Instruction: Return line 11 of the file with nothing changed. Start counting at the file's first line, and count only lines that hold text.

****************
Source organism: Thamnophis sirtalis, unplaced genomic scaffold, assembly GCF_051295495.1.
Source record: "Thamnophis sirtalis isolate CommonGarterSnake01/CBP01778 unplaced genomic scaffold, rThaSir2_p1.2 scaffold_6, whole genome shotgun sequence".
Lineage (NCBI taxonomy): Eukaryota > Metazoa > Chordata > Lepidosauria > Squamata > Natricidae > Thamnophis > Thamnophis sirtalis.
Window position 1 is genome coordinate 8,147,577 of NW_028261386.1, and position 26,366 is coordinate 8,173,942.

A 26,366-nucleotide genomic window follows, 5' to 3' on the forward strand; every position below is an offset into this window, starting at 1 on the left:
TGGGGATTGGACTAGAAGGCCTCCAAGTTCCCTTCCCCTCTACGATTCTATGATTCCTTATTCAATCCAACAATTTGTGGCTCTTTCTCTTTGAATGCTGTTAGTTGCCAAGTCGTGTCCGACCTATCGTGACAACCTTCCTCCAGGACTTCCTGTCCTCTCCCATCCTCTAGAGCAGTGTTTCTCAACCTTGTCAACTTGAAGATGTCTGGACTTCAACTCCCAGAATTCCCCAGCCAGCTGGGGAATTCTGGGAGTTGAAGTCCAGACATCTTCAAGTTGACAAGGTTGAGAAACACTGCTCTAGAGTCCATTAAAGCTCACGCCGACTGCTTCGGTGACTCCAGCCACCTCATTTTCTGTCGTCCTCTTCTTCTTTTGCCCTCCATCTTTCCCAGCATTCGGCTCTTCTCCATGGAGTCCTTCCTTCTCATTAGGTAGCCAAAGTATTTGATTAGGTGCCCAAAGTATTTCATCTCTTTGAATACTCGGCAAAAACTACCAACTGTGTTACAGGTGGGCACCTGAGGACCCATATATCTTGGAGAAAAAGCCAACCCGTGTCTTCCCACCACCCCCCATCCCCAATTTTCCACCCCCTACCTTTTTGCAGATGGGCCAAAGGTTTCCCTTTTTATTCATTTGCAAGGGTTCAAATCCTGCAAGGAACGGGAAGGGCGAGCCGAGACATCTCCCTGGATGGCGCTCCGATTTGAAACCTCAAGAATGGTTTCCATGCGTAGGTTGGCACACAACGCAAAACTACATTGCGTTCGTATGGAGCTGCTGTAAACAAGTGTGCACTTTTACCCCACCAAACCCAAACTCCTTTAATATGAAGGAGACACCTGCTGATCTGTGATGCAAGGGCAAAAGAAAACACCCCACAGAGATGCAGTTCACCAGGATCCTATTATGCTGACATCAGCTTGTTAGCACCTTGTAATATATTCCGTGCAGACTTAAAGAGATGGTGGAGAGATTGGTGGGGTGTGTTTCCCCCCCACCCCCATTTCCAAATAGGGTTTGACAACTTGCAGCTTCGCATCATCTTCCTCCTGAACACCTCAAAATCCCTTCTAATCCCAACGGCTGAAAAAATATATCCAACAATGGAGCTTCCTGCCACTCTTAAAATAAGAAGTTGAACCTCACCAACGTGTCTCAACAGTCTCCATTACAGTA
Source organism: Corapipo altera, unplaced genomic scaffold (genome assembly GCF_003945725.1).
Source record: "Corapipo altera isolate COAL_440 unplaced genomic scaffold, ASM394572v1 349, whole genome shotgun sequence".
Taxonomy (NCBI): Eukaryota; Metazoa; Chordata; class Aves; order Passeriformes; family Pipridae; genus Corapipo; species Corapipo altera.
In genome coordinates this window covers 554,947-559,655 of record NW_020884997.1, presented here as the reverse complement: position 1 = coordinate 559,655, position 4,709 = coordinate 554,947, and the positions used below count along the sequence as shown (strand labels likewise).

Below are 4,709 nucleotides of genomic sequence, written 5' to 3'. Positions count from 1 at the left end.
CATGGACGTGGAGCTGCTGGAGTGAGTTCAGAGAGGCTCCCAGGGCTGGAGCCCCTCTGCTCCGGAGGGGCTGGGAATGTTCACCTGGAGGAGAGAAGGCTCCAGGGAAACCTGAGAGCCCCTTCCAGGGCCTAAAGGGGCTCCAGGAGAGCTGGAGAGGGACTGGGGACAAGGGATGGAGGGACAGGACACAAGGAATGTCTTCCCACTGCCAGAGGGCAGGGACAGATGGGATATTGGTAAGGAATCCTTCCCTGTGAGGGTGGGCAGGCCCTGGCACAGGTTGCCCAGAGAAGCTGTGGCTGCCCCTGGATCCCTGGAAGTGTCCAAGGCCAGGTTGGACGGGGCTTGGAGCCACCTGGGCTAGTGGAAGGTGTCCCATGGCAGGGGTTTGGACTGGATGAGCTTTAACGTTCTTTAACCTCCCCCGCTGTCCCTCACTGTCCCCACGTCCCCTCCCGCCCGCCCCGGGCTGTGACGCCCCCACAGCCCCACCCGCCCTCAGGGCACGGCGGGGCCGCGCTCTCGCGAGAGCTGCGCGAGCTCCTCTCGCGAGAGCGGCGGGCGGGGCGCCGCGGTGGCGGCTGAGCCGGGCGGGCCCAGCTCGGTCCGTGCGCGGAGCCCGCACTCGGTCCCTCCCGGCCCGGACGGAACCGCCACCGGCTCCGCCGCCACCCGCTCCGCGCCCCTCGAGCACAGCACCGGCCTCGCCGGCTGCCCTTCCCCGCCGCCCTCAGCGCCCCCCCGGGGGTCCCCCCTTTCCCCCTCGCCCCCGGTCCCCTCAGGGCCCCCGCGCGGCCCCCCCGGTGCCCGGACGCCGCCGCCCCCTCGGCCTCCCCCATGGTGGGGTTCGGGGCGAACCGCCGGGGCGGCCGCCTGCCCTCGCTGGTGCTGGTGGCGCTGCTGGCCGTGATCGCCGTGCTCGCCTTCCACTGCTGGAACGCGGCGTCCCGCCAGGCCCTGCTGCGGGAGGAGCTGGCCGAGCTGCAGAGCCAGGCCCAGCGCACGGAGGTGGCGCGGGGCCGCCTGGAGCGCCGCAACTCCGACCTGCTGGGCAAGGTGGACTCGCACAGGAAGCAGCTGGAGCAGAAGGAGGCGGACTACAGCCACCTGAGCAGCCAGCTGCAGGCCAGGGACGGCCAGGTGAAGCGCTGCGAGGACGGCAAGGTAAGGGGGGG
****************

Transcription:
Below are 4,709 nucleotides of genomic sequence, written 5' to 3'. Positions count from 1 at the left end.